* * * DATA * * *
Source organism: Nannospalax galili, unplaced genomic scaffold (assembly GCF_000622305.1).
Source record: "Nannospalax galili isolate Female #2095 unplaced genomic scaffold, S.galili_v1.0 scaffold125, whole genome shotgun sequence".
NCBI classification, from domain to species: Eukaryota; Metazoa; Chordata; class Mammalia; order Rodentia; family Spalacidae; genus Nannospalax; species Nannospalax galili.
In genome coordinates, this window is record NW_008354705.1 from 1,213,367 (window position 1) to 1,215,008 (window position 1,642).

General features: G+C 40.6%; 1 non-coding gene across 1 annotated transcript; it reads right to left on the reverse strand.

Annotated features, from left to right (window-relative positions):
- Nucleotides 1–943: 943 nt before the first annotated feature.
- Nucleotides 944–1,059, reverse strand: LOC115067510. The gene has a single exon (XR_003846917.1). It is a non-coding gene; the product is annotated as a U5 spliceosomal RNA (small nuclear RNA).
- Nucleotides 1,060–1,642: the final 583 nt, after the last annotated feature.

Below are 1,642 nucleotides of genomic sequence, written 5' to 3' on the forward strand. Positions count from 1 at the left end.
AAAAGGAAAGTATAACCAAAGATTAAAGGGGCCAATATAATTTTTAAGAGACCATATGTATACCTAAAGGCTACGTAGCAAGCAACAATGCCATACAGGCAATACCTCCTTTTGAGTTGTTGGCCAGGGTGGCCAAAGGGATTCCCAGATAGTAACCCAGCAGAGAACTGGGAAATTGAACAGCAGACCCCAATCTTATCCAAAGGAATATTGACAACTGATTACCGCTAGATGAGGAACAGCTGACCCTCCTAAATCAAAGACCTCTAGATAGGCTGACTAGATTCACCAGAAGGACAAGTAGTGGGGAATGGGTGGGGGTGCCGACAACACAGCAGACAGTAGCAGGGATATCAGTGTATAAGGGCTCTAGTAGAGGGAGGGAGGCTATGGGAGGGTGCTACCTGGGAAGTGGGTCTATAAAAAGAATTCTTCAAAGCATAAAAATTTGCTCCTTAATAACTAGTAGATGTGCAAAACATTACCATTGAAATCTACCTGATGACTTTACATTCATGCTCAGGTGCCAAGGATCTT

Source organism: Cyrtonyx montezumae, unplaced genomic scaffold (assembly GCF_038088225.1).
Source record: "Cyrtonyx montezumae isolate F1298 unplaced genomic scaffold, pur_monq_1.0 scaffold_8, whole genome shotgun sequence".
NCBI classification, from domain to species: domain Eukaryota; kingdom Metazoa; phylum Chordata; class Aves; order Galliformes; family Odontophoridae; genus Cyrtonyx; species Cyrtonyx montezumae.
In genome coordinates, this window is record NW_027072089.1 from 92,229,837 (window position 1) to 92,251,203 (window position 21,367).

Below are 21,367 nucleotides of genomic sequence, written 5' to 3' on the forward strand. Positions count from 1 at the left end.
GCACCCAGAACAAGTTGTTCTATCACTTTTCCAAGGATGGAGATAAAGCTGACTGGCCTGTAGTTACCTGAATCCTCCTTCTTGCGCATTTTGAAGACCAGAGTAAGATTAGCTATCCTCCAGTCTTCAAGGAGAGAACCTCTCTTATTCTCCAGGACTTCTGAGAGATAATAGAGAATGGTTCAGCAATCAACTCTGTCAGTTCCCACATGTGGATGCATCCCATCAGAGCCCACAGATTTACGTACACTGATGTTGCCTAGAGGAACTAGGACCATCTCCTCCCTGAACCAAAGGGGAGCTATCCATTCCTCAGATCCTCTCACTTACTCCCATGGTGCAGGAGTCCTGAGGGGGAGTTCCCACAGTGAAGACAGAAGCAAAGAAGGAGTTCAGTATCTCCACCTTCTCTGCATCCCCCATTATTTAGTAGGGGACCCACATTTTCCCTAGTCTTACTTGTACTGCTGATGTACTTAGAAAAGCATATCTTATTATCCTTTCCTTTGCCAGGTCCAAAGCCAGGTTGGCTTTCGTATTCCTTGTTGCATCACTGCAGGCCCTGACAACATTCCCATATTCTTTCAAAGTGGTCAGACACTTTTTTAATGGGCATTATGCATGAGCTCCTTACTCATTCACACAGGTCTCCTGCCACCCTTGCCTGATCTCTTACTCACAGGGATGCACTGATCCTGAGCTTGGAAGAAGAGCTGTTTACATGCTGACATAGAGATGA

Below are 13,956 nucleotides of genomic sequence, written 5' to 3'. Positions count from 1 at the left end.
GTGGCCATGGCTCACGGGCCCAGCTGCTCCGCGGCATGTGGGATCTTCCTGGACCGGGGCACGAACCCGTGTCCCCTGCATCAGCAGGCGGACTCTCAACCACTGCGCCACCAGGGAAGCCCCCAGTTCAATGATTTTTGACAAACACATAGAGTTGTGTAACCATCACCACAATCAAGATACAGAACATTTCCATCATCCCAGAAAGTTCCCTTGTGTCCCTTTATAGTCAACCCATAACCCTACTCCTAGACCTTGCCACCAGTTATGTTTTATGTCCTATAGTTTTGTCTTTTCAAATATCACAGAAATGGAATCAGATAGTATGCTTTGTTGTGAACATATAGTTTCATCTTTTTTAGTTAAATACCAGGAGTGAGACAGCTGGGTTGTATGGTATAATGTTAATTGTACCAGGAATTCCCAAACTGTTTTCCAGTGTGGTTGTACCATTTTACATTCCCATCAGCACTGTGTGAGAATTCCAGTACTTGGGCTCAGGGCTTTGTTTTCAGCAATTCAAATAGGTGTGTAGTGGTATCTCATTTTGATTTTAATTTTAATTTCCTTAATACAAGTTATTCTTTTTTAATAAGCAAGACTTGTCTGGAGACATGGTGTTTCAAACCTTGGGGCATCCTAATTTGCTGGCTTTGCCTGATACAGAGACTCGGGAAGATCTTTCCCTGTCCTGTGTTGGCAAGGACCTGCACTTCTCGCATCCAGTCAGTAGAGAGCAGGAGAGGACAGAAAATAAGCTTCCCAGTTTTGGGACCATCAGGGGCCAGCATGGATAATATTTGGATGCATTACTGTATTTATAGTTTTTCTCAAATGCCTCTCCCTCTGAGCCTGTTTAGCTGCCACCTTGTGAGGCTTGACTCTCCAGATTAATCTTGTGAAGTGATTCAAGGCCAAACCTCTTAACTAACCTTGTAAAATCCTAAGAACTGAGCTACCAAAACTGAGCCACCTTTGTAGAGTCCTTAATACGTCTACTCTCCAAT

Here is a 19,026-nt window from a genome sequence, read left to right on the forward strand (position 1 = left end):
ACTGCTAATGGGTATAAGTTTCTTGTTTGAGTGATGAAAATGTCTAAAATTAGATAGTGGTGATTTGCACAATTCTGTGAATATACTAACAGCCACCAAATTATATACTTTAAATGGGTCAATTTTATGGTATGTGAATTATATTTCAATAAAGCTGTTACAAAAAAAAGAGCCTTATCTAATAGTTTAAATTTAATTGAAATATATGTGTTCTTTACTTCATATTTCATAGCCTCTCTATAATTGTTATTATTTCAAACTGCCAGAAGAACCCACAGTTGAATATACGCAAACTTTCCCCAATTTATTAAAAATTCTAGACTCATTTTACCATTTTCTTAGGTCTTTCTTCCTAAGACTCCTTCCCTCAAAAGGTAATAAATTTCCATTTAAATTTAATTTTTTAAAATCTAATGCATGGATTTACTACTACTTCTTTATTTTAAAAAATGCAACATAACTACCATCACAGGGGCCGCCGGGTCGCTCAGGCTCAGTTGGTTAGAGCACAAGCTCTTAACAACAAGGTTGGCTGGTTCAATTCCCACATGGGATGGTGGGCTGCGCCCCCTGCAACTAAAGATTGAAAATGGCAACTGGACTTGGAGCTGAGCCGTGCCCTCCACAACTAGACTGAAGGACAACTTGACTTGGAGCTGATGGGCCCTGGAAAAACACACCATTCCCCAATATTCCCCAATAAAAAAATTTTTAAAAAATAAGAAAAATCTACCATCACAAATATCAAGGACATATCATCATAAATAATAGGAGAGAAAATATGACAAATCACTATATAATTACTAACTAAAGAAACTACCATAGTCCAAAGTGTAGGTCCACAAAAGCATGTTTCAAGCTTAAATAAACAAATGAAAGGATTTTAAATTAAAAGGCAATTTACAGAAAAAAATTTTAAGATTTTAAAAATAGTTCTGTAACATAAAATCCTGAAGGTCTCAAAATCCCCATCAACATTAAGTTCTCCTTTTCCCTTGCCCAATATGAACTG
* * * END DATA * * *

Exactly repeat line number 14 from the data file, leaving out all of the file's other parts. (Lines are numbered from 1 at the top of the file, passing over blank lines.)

NCBI classification, from domain to species: domain Eukaryota; kingdom Metazoa; phylum Chordata; class Aves; order Galliformes; family Odontophoridae; genus Cyrtonyx; species Cyrtonyx montezumae.